Directed neuronal navigation, including both cell body migration and growth cone path-finding, is a pre- requisite for the establishment of the precisely wired neural network and is essential for the proper function of the brain. Accumulating evidence suggests that growth cone navigation and neuronal cell navigation during early development share many similar features, including responses to a similar set of guidance cues, activation of specific intracellular signaling cascades and cytoskeletal changes for directed movements. For example, netrin-1, an evolutionally conserved long-range growth cone guidance cue essential for neural circuit formation during development, also directs cell migration of cortical neurons and olfactory neurons. Ca2+ signaling has emerged as a central player in mediating growth cone and cellular responses to many guidance cues, including netrin-1. The spatial and temporal regulation of Ca2+ signaling underlying directed neuronal navigation, however, is not well understood. While neural network formation occurs predominantly during the prenatal and early postnatal periods, new neurons are continuously generated from neural progenitors and integrated into the existing neural network in discrete regions of adult mammalian brain, including the subventricular zone (SVZ) of the lateral ventricle and the subgranular zone (SGZ) of the hippocampus. Neurodevelopment in the adult brain recapitulates the major neural developmental milestones, from proliferation and fate specification of neural progenitors, to neuronal morphogenesis, cell migration, axon and dendritic guidance, and synapse formation by neuronal progeny. Because adult neurogenesis occurs in a significantly different environment from embryonic neurogenesis, whether the molecular mechanisms underlying neural development are conserved is not clear. Our long-term goal is to understand the molecular and cellular mechanisms that determine the motility and directionality of developing neurons in response to guidance cues and to develop therapeutic strategies to promote regeneration after injury or diseases of the human central nervous system (CNS). In the current project, we aim to understand the role of Ca2+ signaling in regulating neuronal navigation during early neural development and in the adult brain with the central hypothesis that TRPC, STIM1 and Orai proteins co-operate to set the basal and induced Ca2+ levels for directed motility of growth cones and neurons, using a combination of in vitro growth cone turning assay, immunocytochemistry, multi-photon confocal microscopy and electrophysiology. Our study will provide important information on the molecular mechanisms underlying neuronal navigation and may lead to novel insights as to whether neuronal navigation processes are similarly or differentially regulated in the mature brain, which is important for developing strategies in promoting regeneration.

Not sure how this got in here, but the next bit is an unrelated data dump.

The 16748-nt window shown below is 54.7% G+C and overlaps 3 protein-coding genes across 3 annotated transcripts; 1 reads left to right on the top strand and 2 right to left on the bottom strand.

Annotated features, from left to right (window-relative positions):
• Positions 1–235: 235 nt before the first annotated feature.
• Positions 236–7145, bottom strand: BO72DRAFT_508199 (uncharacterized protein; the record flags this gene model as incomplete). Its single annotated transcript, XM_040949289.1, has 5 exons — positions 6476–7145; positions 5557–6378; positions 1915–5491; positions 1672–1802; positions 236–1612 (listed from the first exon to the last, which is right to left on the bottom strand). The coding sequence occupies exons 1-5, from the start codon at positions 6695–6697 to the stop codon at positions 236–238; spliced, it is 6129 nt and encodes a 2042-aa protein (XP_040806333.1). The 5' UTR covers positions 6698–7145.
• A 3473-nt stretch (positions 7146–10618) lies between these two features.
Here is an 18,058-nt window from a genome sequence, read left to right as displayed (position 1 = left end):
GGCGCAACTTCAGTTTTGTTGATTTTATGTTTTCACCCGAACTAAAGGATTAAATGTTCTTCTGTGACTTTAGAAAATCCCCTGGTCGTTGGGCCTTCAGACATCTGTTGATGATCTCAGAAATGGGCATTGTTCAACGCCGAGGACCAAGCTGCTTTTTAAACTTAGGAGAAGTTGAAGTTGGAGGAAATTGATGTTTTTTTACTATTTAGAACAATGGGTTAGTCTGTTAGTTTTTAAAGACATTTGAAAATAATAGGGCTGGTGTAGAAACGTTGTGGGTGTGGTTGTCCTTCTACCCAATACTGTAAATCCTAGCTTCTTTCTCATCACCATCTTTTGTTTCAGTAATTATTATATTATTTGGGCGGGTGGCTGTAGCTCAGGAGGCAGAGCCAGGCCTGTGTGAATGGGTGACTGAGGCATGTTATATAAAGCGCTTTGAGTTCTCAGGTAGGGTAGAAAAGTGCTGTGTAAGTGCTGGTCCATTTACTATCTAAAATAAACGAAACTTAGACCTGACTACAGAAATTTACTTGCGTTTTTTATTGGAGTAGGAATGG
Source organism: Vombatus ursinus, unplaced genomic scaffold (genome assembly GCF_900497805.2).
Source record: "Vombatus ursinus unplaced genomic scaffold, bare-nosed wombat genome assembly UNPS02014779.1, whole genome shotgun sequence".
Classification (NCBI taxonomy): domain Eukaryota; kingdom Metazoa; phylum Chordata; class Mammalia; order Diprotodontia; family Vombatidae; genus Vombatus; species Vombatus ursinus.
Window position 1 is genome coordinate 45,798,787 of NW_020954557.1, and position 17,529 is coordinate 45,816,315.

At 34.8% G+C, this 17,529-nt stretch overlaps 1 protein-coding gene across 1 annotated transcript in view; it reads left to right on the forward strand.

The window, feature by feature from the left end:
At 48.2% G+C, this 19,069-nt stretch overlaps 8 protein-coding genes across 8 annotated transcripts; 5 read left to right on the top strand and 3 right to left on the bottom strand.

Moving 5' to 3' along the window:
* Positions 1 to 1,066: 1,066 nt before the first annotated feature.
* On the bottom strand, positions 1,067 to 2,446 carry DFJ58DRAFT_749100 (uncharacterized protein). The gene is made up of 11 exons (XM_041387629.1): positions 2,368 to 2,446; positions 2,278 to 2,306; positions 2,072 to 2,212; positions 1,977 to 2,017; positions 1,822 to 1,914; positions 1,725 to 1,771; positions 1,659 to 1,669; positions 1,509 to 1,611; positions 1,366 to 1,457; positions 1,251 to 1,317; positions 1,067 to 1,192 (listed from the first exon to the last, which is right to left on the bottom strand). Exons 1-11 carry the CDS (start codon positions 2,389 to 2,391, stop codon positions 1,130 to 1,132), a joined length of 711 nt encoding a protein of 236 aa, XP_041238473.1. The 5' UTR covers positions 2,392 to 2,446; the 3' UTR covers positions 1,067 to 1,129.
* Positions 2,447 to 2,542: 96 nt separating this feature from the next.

Public Health Relevance

The project aims at understanding the functional roles of STIM1, TRPC and Orai proteins in regulating the calcium changes for directed growth cone guidance and neuronal cell migration during embryonic development and in the adult brain. Findings from these studies may lead to novel strategies to functionally replace damaged or lost neurons and to promote endogenous repair after injury or degenerative neurological disease.

National Institute of Health (NIH)
National Institute of Neurological Disorders and Stroke (NINDS)
Research Project (R01)
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Neurodifferentiation, Plasticity, and Regeneration Study Section (NDPR)
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Riddle, Robert D
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Johns Hopkins University
Schools of Medicine
United States
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